Canadian cuisine varies widely depending on the regions of the nation. Canada is the world's largest producer of Maple syrup, and nanaimo bars, buttertarts, beaver tails, fiddleheads are also some typical food. Most major cities have bistros which specialize in local cuisine. This can even include game meat dishes such as caribou, venison, moose, grouse or wild turkey prepared in a variety of European styles.
French-Canadian cuisine is distinctive and includes such specialties as tourtière, a meat pie dish, cipaille(meat and vegetable pie), cretons(mince of pork drippings), ragoût de pattes (pigs' feet stew), plorine(pork pie), oreilles de Christ(fried larding bacon), poutine, a dish consisting of French fries, cheese curds and gravy, croquignoles (home-made doughnuts cooked in shortening), tarte à la farlouche (pie made of raisins, flour and molasses), tarte au sucre (sugar pie), and numerous cheeses and maple syrup products. Staples include baked beans, peas and ham.
You may notice in nearly every small town is the Chinese-Canadian restaurant. These establishments sell the usual fast food Chinese cuisine, adjusted for Western ingredients and tastes. In Toronto and Vancouver, two large centres of Chinese immigration, one can find authentic Chinese cuisine that rivals that of Hong Kong and Shanghai. In Toronto, visit the Chinatown area of Spadina-Dundas.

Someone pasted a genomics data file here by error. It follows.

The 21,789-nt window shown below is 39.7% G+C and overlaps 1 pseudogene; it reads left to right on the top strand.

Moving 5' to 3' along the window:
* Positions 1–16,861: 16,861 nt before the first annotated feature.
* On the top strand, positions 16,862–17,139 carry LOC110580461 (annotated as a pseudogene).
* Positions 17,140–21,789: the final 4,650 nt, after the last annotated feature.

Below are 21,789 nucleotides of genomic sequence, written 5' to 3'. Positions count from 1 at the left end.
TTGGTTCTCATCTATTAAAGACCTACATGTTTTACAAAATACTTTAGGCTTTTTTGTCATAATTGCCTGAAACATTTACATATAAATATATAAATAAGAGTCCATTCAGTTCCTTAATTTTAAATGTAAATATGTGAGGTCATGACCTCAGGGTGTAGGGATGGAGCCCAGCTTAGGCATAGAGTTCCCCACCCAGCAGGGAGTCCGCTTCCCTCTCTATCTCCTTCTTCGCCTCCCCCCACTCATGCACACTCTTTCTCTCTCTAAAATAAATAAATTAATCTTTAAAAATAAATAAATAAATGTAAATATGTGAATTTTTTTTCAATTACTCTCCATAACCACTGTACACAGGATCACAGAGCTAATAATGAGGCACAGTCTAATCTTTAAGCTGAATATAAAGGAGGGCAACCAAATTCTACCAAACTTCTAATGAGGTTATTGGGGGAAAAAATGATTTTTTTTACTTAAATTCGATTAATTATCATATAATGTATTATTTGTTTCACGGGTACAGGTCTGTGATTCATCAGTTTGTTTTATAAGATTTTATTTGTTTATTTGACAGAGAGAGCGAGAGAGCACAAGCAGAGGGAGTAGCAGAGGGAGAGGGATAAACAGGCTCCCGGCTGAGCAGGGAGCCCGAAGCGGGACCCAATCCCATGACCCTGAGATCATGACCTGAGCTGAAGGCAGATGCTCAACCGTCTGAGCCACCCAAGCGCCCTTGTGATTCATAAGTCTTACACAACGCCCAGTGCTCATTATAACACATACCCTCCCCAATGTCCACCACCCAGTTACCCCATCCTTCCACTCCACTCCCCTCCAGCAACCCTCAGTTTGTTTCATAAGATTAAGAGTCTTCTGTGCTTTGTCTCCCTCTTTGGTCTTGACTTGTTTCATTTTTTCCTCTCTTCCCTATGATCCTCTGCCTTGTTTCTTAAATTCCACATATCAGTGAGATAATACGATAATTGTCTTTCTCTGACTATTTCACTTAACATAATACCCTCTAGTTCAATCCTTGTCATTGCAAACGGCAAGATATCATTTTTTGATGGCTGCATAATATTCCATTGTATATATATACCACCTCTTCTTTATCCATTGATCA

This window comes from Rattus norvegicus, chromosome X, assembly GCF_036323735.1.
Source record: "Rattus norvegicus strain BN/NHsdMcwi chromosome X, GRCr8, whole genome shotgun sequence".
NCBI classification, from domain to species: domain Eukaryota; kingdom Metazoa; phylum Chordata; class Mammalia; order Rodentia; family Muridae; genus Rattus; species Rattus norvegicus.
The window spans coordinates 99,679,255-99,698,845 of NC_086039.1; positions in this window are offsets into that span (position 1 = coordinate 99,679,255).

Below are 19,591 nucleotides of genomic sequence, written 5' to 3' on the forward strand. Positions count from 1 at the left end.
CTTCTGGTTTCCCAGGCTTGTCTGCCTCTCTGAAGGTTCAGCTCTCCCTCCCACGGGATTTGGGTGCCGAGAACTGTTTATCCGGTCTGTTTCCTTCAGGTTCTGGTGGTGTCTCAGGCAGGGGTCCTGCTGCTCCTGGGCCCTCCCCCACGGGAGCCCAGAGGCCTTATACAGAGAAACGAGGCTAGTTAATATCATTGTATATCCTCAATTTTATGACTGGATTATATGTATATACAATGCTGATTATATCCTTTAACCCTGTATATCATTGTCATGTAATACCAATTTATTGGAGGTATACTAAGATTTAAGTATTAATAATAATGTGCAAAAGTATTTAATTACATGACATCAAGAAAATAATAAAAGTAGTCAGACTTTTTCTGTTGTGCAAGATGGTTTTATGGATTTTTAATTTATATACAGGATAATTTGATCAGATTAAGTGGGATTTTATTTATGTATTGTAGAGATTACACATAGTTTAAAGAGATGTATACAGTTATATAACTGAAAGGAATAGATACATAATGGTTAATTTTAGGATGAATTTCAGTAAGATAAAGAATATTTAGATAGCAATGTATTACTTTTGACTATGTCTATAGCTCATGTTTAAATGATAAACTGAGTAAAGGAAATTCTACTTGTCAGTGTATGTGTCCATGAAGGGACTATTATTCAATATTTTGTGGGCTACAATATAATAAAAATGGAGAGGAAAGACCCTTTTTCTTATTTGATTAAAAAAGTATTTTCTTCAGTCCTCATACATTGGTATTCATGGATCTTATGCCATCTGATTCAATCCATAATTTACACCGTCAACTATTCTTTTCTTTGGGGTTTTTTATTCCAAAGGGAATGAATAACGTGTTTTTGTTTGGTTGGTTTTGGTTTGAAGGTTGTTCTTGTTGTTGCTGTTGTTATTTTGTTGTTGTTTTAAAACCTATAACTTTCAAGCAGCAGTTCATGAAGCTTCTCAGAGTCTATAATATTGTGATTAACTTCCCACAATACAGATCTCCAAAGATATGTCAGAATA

Canada is famous in other countries for its distinctive rye whiskey and some famous editions include Canadian Club, Wisers, Crown Royal. One of the most-recognized unblended ryes is Alberta Premium, which has been recognized as the "Canadian Whiskey of the Year" by famed whiskey writer Jim Murray. In addition, Canadians are known for their love of beer, although wine and hard alcohol or spirits are also popular. Many major cities have one or more brew pubs, which brew and serve their own beers, often with a full kitchen backing the bar.